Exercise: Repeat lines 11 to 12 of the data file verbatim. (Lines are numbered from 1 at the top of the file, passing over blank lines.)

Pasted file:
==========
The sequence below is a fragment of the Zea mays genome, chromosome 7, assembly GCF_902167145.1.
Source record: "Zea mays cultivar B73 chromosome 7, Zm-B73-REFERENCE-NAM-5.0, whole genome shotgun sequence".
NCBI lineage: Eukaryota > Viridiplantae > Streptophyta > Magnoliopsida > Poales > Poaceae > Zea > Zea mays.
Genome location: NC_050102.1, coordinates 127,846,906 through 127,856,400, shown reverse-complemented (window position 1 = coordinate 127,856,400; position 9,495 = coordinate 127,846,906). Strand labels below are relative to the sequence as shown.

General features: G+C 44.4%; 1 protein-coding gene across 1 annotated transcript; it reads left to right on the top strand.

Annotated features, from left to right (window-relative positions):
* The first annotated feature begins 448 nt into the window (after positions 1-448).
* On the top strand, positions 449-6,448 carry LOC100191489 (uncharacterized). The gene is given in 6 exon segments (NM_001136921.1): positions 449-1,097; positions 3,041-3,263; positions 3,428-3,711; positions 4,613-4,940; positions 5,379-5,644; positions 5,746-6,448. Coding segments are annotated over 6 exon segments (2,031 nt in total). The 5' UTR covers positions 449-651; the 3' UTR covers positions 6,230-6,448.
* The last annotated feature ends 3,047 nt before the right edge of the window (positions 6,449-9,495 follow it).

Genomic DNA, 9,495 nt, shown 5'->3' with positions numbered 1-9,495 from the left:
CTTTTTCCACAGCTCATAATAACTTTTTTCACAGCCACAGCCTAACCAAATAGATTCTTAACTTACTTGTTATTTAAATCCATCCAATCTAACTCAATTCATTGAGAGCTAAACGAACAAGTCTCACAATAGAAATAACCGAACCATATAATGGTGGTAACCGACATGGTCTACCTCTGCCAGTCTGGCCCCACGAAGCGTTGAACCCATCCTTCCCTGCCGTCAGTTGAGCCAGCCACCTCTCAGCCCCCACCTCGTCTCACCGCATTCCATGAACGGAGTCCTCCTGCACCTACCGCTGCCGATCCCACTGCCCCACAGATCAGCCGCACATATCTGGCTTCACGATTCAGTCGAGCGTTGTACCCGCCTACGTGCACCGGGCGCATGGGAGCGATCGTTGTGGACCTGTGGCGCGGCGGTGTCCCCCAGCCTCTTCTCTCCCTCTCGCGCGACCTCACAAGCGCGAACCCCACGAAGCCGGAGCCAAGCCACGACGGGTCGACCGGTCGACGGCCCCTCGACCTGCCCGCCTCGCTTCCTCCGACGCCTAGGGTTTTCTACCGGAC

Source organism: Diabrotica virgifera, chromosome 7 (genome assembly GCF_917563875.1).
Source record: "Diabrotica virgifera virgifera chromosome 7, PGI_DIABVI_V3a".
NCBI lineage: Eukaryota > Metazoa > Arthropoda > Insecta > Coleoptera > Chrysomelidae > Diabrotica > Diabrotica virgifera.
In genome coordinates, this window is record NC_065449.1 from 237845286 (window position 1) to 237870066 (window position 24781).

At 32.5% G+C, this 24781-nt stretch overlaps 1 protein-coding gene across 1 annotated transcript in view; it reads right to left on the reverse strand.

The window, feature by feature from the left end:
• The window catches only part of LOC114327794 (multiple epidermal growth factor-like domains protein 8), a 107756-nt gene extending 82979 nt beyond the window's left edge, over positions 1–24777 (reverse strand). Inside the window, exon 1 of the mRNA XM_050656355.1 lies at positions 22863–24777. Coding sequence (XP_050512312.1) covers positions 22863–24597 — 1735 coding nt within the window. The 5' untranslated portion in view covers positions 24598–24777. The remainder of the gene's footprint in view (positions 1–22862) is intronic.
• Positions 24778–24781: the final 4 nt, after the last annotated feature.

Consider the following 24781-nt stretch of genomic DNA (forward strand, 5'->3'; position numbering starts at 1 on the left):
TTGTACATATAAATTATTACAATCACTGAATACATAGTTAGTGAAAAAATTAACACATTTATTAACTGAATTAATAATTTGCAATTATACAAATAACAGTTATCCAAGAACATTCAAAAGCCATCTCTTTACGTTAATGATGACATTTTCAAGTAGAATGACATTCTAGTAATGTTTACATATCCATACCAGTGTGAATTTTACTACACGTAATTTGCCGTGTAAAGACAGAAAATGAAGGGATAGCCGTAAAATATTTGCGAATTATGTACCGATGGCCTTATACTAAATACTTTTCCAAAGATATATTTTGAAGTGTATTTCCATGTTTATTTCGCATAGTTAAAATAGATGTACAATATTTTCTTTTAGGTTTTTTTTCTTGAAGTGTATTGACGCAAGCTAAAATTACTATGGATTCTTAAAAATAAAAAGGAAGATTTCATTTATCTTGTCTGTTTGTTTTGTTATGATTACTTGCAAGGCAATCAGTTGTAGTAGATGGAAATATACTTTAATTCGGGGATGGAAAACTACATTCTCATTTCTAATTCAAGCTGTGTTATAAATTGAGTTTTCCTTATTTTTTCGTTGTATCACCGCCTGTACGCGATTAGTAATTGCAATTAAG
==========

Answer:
CTTTTTCCACAGCTCATAATAACTTTTTTCACAGCCACAGCCTAACCAAATAGATTCTTAACTTACTTGTTATTTAAATCCATCCAATCTAACTCAATTCATTGAGAGCTAAACGAACAAGTCTCACAATAGAAATAACCGAACCATATAATGGTGGTAACCGACATGGTCTACCTCTGCCAGTCTGGCCCCACGAAGCGTTGAACCCATCCTTCCCTGCCGTCAGTTGAGCCAGCCACCTCTCAGCCCCCACCTCGTCTCACCGCATTCCATGAACGGAGTCCTCCTGCACCTACCGCTGCCGATCCCACTGCCCCACAGATCAGCCGCACATATCTGGCTTCACGATTCAGTCGAGCGTTGTACCCGCCTACGTGCACCGGGCGCATGGGAGCGATCGTTGTGGACCTGTGGCGCGGCGGTGTCCCCCAGCCTCTTCTCTCCCTCTCGCGCGACCTCACAAGCGCGAACCCCACGAAGCCGGAGCCAAGCCACGACGGGTCGACCGGTCGACGGCCCCTCGACCTGCCCGCCTCGCTTCCTCCGACGCCTAGGGTTTTCTACCGGAC

Source organism: Diabrotica virgifera, chromosome 7 (genome assembly GCF_917563875.1).